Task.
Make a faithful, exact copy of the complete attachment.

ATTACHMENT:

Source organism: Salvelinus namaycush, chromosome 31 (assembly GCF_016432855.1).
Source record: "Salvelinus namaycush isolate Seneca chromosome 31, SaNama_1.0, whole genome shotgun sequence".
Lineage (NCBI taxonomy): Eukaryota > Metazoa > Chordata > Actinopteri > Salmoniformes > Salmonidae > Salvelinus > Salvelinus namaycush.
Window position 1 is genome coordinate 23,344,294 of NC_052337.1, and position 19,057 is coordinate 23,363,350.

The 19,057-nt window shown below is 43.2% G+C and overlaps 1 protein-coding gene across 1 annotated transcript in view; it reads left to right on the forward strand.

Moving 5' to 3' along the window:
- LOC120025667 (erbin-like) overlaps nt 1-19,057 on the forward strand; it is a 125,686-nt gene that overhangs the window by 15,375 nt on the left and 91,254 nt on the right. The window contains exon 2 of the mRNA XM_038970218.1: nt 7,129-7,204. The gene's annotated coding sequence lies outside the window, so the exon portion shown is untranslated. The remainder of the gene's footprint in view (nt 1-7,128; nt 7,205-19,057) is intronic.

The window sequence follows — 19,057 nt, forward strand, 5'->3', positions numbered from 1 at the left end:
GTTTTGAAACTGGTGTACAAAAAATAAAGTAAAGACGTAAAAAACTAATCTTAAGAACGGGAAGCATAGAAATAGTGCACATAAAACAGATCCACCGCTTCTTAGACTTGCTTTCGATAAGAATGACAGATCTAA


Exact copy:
Source organism: Salvelinus namaycush, chromosome 31 (assembly GCF_016432855.1).
Source record: "Salvelinus namaycush isolate Seneca chromosome 31, SaNama_1.0, whole genome shotgun sequence".
Lineage (NCBI taxonomy): Eukaryota > Metazoa > Chordata > Actinopteri > Salmoniformes > Salmonidae > Salvelinus > Salvelinus namaycush.
Window position 1 is genome coordinate 23,344,294 of NC_052337.1, and position 19,057 is coordinate 23,363,350.

The 19,057-nt window shown below is 43.2% G+C and overlaps 1 protein-coding gene across 1 annotated transcript in view; it reads left to right on the forward strand.

Moving 5' to 3' along the window:
- LOC120025667 (erbin-like) overlaps nt 1-19,057 on the forward strand; it is a 125,686-nt gene that overhangs the window by 15,375 nt on the left and 91,254 nt on the right. The window contains exon 2 of the mRNA XM_038970218.1: nt 7,129-7,204. The gene's annotated coding sequence lies outside the window, so the exon portion shown is untranslated. The remainder of the gene's footprint in view (nt 1-7,128; nt 7,205-19,057) is intronic.

The window sequence follows — 19,057 nt, forward strand, 5'->3', positions numbered from 1 at the left end:
GTTTTGAAACTGGTGTACAAAAAATAAAGTAAAGACGTAAAAAACTAATCTTAAGAACGGGAAGCATAGAAATAGTGCACATAAAACAGATCCACCGCTTCTTAGACTTGCTTTCGATAAGAATGACAGATCTAA